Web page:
The problems for me start with language. As far as I know, no one has ever remarked on the title of Harriet Beecher Stowe’s anti-slavery classic Uncle Tom’s Cabin. Yet the core of the book is that Tom owns neither the cabin nor himself: both are the property of his owner. And that brings up another striking feature of language (at least English). We use the possessive case to refer to Tom’s owner, but, obviously the owner was not Tom’s possession whereas, legally, the reverse was true.
The abolition of slavery hasn’t resolved the contradictions here: for wage workers, it’s natural to divide the hours of the day into “company time” and “my time”, while for house workers the common complaint is the absence of any “time of my own”.
So, some questions to start off with
First, how universal is the linguistic conflation of the possessive case with possession in the sense of ownership (Wikipedia suggests that there may be some exceptions, but the distinctions described are not precisely the ones I mean). And, if there is such a linguistic universal, what conclusions should we draw from it?
Second, have political philosophers looked at the question in this light: that is, on the relationship between the broad use of the possessive to denote relationships of all kinds and the particular use to denote property ownership. If so, what is the relationship between self-possession and self-ownership?
In the annals of moral casuistry, you’d be hard pressed to find a better example of the perils of moral reasoning than this defense, brought to you by The New Republic, of the slaughter of Palestinian civilians in Gaza:
We can say that there is a principle worth fighting and dying for: Civilians cannot be used to make just wars impossible and morality will not be used as a tool to disarm. And once we have that principle, the proportionality calculation changes. The deaths of innocents are not simply outweighed by Israelis’ right to live without daily rockets and terrorists tunneling into a kibbutz playground; but by the defense of a world in which terrorists cannot use morality to achieve victory over those who try to fight morally. It is the protection of that world, one in which moral soldiers still have a fighting chance, that justifies Israel’s operations against Hamas today. And it is that greater cause that decisively outweighs the terrible toll in innocent life.
That’s the last paragraph of a piece that attempts to confront one of the many challenges of defending the Gaza war: namely, that on a critical principle of just war theory—the proportionality principle, which states that “the military value of a target must outweigh the anticipated harm to civilians”—Israel, as the author acknowledges, “may seem to fail the test.”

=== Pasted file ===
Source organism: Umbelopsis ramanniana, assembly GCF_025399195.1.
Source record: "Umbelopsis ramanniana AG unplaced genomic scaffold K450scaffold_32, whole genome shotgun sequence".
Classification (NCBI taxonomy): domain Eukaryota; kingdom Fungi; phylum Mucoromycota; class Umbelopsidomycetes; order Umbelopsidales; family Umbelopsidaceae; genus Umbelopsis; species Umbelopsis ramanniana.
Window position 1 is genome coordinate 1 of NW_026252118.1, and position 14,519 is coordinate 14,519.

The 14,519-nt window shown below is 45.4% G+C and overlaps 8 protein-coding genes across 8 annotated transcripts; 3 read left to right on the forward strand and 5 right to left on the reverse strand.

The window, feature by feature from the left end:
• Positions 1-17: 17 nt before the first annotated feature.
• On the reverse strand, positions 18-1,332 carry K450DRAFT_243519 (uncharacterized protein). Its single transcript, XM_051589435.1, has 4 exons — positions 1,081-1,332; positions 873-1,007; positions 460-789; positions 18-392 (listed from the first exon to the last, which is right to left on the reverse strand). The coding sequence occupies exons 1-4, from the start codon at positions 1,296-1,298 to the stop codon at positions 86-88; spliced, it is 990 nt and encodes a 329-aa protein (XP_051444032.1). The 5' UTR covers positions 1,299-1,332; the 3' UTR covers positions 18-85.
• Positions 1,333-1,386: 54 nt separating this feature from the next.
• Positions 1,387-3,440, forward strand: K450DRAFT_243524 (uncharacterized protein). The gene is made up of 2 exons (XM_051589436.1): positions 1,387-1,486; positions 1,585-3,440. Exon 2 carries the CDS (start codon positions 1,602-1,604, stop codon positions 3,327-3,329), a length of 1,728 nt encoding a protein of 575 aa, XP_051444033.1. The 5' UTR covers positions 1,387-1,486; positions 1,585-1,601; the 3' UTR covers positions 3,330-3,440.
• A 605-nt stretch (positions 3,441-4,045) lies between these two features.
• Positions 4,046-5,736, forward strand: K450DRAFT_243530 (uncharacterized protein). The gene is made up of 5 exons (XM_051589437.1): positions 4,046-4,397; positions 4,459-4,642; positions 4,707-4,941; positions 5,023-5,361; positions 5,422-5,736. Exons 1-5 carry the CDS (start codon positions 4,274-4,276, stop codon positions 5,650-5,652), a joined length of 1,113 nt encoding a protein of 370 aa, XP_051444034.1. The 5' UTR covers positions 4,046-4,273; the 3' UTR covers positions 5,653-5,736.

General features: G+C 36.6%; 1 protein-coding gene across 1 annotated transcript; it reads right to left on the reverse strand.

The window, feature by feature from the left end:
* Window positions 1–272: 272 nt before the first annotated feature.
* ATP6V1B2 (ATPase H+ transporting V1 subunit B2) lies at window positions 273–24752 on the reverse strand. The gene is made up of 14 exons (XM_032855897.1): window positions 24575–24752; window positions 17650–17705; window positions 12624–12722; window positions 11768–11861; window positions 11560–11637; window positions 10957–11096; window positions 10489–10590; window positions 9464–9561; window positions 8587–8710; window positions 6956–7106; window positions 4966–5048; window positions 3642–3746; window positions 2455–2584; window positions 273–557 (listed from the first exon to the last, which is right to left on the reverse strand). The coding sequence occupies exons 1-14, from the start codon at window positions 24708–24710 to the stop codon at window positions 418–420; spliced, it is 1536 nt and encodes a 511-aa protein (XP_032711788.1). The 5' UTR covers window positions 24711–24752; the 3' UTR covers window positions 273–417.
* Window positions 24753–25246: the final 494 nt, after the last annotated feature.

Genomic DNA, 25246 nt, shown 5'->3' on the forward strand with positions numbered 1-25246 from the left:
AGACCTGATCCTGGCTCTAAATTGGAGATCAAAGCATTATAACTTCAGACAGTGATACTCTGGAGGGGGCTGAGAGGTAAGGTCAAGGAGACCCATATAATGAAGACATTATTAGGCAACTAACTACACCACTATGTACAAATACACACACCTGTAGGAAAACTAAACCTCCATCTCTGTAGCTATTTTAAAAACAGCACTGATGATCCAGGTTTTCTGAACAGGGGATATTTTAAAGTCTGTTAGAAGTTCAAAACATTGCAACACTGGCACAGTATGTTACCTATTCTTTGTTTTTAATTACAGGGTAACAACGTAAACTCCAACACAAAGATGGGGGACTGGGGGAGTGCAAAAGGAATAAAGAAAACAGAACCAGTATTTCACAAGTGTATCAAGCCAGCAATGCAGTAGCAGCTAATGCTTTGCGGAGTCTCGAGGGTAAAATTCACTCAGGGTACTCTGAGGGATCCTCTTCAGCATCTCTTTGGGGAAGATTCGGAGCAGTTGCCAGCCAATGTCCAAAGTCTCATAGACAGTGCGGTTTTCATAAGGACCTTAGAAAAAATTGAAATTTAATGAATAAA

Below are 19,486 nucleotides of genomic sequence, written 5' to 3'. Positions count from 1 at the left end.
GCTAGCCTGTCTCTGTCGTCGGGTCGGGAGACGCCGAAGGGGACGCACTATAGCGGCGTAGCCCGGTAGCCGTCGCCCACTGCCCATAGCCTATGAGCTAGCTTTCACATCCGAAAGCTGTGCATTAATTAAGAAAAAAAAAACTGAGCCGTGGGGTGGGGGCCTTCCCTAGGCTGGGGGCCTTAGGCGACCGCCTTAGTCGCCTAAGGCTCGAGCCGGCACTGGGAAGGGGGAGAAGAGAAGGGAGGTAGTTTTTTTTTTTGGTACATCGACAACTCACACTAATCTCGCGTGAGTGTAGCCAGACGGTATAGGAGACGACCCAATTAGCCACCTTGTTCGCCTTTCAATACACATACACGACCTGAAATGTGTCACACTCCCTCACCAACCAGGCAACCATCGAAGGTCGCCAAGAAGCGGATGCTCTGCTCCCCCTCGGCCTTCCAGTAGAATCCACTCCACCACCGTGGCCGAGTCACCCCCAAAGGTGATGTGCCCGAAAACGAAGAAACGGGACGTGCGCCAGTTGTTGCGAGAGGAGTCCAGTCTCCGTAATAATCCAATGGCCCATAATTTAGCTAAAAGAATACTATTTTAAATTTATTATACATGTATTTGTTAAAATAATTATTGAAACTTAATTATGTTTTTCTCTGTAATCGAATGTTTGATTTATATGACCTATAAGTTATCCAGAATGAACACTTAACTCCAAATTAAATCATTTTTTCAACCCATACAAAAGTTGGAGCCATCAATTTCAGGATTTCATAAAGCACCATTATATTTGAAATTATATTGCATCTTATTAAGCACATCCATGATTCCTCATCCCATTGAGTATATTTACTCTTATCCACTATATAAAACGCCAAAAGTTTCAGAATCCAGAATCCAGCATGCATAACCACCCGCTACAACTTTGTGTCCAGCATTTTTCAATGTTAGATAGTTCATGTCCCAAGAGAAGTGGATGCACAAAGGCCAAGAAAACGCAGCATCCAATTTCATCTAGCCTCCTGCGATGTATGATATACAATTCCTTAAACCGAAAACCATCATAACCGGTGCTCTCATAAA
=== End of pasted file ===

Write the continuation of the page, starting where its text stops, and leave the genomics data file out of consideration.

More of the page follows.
Can we confidently say that the anticipated harm to innocents is justified by Israel’s expected military gains? The degrading of Hamas’ rocket capabilities, and most of all the destruction of its terrifying network of offensive tunnels (fortified by the limited cement that Israel permitted into Gaza for humanitarian purposes) are valuable military goals. But as the Palestinian death count rises above 500 [editorial note: it’s now over 1000]—many of these civilian—I find myself bewildered: Are these tunnels really worth the lives of all those children?
A normal person might be drawn up short by such a question. A normal person might answer that maybe, just maybe, the war isn’t worth it. But a normal person is not a philosopher of war.
Rather than confront reality, the philosopher of war resorts to reason. If the problem is the mismatch between the terrible grandeur of the means and the pedestrian poverty of the ends, don’t rethink your means, much less the war; simply inflate the ends.
There is, however, a way out of this paradox. And we find it at the moment we realize that Hamas’ actions have made this war about more than Israel or Palestine; it’s a war about future of morality in armed conflicts. For if Israel declines to fight, we live in a world where terror groups use their own civilians, and twist morality itself, to bind the hands of those who try to fight morally. In this world, cruelty is an advantage, and the moral are powerless in the face of aggression and indiscriminate attack. And make no mistake: The eyes of the world are on Hamas, and terrorist groups worldwide will—as they have for generations—learn from the tactics of Gazan terrorists and the world’s reaction. So if Israel allows Hamas’ human shields to defeat it now, we will all reap the results in the years to come.